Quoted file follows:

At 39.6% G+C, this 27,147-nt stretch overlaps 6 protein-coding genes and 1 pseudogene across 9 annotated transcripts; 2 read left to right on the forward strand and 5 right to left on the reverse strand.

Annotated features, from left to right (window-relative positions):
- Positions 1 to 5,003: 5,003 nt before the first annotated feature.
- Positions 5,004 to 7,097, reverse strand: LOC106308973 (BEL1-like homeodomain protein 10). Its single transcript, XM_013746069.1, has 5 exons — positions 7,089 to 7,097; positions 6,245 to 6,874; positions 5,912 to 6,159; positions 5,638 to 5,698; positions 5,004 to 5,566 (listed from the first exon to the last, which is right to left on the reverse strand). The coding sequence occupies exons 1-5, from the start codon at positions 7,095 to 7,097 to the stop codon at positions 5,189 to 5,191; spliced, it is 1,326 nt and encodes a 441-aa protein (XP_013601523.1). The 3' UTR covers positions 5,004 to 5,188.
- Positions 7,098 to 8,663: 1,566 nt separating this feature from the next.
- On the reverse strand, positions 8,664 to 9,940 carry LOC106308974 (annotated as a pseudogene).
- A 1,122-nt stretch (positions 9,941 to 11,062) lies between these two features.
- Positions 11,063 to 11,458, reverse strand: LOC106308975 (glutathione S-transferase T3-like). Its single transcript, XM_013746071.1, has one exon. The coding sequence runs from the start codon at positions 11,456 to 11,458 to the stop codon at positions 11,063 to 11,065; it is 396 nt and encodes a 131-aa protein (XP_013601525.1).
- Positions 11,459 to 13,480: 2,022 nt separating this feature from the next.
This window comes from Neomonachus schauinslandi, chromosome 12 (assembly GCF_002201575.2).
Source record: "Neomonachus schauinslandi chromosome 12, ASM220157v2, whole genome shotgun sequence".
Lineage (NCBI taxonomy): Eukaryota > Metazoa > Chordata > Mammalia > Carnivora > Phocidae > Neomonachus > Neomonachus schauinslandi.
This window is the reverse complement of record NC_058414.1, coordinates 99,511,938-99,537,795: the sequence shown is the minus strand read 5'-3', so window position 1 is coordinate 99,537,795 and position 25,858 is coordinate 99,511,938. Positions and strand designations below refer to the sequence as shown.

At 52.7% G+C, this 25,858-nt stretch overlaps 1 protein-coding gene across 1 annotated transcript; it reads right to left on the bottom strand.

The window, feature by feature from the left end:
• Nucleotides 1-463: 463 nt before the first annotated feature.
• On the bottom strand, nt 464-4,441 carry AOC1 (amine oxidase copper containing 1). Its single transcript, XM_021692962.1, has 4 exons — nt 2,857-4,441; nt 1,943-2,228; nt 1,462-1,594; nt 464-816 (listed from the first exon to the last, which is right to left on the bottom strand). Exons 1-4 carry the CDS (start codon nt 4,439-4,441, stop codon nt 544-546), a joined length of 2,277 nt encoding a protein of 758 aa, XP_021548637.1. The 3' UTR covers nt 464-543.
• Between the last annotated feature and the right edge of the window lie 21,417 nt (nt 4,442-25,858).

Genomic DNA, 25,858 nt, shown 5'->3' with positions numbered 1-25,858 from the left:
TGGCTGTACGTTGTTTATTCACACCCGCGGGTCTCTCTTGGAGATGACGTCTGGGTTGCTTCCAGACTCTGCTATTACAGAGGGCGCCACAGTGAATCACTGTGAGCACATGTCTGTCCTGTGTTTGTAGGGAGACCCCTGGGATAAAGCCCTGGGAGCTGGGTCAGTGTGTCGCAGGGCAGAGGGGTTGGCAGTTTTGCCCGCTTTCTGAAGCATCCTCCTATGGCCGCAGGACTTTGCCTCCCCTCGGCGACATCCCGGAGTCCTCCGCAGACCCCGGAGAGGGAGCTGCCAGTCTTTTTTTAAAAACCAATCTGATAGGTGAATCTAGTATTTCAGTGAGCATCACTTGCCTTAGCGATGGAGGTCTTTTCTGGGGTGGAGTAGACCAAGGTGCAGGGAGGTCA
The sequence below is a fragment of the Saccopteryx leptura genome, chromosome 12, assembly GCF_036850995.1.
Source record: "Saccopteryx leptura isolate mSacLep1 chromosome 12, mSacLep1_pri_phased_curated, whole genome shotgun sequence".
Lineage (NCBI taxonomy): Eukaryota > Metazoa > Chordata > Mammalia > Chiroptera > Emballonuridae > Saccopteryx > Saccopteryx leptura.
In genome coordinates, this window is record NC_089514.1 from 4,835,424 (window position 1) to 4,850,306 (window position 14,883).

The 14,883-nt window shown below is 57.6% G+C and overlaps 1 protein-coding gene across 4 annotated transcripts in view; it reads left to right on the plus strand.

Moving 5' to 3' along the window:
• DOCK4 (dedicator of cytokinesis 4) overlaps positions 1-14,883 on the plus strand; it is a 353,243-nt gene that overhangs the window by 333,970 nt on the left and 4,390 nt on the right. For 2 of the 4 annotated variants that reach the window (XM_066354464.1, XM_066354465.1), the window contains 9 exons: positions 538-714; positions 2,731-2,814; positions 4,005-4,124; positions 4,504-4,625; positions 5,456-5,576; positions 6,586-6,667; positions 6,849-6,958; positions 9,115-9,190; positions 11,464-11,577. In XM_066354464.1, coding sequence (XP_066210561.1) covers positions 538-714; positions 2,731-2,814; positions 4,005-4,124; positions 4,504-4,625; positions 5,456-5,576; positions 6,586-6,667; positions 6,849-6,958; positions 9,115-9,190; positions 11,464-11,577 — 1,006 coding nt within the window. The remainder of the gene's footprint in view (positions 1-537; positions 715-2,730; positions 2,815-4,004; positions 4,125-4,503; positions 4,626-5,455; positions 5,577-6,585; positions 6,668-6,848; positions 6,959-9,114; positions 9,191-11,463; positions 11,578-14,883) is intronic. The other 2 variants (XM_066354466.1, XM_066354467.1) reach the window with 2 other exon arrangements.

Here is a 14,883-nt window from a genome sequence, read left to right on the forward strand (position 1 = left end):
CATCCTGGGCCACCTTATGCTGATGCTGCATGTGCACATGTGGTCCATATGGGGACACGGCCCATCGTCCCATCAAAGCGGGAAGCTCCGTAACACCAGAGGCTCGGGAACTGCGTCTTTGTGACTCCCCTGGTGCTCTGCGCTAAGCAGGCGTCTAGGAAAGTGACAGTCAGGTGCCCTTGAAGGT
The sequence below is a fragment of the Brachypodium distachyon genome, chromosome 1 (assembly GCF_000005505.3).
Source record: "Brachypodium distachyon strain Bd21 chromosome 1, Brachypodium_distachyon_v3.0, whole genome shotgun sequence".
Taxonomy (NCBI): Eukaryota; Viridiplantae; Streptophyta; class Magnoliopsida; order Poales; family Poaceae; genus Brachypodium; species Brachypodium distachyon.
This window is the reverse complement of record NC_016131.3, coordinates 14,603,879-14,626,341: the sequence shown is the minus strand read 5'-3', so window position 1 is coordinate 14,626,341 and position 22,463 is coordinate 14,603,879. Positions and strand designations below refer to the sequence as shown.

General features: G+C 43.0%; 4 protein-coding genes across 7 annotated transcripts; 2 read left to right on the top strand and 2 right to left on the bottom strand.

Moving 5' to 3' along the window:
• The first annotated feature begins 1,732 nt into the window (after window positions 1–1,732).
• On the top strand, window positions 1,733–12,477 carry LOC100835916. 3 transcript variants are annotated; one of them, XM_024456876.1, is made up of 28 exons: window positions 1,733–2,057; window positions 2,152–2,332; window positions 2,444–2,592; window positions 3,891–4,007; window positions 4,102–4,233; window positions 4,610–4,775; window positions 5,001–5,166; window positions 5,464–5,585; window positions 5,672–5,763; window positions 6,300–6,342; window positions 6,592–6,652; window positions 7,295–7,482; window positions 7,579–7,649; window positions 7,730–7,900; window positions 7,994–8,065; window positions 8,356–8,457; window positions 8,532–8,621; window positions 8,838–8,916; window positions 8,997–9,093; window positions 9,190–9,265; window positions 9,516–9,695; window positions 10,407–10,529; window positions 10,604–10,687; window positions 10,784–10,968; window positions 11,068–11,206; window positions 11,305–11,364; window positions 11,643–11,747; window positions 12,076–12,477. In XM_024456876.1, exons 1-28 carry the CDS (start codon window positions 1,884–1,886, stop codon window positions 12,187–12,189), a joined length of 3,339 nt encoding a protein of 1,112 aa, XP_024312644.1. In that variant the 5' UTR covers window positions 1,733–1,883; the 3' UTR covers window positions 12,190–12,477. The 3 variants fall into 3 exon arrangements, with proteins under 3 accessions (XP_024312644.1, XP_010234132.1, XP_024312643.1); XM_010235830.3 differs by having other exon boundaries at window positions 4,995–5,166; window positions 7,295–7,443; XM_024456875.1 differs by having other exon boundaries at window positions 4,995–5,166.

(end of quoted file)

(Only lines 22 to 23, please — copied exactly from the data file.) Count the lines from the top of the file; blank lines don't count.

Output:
Source record: "Saccopteryx leptura isolate mSacLep1 chromosome 12, mSacLep1_pri_phased_curated, whole genome shotgun sequence".
Lineage (NCBI taxonomy): Eukaryota > Metazoa > Chordata > Mammalia > Chiroptera > Emballonuridae > Saccopteryx > Saccopteryx leptura.